Russia’s increasing presence to militarize, exploit energy resource potential, and secure a northern sea Route in the Arctic poses questions about western nation’s readiness in the northern security race. A Wall Street Journal editorial outlines the potential valuable resources in the Arctic as well as Russia’s goals, followed by their efforts to demobilize Finland’s Arctic initiatives.
“That is a tough nut to crack, to know exactly what the Russians want,” newly appointed Finnish Foreign Minister Timo Soini says. “But I’m sure they know. Because they are masters of chess, and if something is on the loose they will take it”—a variation on the old proverb that “a Cossack will take whatever is not fixed to the ground.”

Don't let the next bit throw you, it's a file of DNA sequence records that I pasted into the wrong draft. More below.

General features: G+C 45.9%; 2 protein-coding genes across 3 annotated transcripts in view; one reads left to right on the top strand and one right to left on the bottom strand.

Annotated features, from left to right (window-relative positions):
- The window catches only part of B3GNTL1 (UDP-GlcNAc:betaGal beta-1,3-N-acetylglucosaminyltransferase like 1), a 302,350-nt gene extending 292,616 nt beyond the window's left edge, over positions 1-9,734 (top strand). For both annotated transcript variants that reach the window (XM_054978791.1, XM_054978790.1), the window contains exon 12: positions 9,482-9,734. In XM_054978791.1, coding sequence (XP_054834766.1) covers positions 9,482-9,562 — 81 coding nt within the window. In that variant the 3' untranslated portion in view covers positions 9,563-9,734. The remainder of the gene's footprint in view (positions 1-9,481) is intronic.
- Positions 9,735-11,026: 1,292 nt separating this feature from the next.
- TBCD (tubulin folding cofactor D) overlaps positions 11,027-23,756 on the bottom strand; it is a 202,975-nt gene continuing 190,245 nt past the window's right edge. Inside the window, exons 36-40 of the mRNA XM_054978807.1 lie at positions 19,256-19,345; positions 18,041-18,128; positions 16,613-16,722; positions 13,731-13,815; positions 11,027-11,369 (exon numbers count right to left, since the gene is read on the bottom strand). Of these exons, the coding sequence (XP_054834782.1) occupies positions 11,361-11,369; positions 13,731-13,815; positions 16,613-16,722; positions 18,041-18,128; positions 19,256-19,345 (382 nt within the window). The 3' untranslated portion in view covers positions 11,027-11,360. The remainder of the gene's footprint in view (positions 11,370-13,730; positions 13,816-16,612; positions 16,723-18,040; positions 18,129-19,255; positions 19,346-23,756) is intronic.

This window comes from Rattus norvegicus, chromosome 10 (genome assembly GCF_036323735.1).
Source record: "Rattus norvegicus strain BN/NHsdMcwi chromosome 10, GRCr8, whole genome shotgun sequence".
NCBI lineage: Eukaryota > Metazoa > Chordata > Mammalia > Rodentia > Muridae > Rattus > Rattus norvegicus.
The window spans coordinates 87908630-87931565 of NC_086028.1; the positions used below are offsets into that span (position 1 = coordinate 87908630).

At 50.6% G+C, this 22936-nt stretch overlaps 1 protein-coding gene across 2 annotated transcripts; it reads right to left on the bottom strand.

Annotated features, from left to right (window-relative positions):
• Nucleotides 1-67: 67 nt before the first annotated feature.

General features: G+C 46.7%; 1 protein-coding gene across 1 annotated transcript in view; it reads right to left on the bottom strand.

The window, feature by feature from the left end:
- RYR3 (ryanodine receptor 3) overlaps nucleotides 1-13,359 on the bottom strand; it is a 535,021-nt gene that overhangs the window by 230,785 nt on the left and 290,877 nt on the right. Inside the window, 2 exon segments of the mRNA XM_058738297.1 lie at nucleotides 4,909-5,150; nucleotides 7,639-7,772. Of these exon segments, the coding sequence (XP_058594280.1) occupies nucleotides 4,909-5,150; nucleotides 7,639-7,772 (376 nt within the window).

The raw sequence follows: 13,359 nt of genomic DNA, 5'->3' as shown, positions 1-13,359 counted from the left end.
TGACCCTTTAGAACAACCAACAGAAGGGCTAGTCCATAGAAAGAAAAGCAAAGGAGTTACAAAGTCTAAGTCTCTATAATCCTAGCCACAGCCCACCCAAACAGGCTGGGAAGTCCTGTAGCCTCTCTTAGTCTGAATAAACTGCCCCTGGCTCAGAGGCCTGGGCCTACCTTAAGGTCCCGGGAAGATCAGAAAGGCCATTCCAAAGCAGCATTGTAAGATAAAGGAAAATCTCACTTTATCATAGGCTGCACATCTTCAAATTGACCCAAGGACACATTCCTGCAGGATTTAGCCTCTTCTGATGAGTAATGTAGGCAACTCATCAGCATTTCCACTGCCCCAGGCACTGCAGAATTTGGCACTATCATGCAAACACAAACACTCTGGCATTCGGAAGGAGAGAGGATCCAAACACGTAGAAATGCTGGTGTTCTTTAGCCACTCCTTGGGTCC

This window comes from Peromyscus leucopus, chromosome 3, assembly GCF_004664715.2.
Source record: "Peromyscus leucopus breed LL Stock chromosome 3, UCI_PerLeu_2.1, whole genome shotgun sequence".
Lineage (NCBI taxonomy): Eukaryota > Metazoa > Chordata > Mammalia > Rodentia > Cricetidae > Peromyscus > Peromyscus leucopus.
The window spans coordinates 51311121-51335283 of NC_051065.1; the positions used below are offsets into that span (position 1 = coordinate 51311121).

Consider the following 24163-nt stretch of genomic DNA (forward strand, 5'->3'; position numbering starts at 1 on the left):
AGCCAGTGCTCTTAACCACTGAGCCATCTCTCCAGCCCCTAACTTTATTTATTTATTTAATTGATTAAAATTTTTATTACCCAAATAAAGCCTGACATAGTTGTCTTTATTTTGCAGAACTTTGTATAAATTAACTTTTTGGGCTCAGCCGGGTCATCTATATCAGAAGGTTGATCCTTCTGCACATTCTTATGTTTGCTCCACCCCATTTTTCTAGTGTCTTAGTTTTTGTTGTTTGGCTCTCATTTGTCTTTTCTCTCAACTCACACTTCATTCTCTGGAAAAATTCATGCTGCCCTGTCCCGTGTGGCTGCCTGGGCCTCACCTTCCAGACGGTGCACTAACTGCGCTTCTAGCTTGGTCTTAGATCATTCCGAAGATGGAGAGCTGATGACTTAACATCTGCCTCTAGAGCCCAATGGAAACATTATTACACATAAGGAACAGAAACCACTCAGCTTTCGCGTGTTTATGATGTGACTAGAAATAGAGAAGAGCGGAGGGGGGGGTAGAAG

“In the Arctic area they have twofold objectives,” says a senior official at the Finnish Defense Ministry. “To secure the Northern Sea Route and [exploit] the energy-resources potential. And they are increasing their ability to surveil that part of the world, to refurbish their abilities for the air force and the Northern Fleet. They are exercising their ability to move their airborne troops from the central part of Russia to the north.”
Russian warplanes have violated Finnish airspace as recently as August, and pro-Kremlin media have also launched a systematic propaganda campaign against Finland. “They are writing things about us and our defense forces that are not from this world,” says the senior official, such as the yarn that the Finnish government removes children from ethnic-Russian Finnish families for adoption by gay couples in the U.S.
Another Finnish Defense Ministry official says that he finds it hard to view as spontaneous “one of their pro-Putin demonstrations with crowds shouting ‘Thank you, Putin! You gave us Crimea. Now give us Poland and Finland.’ ”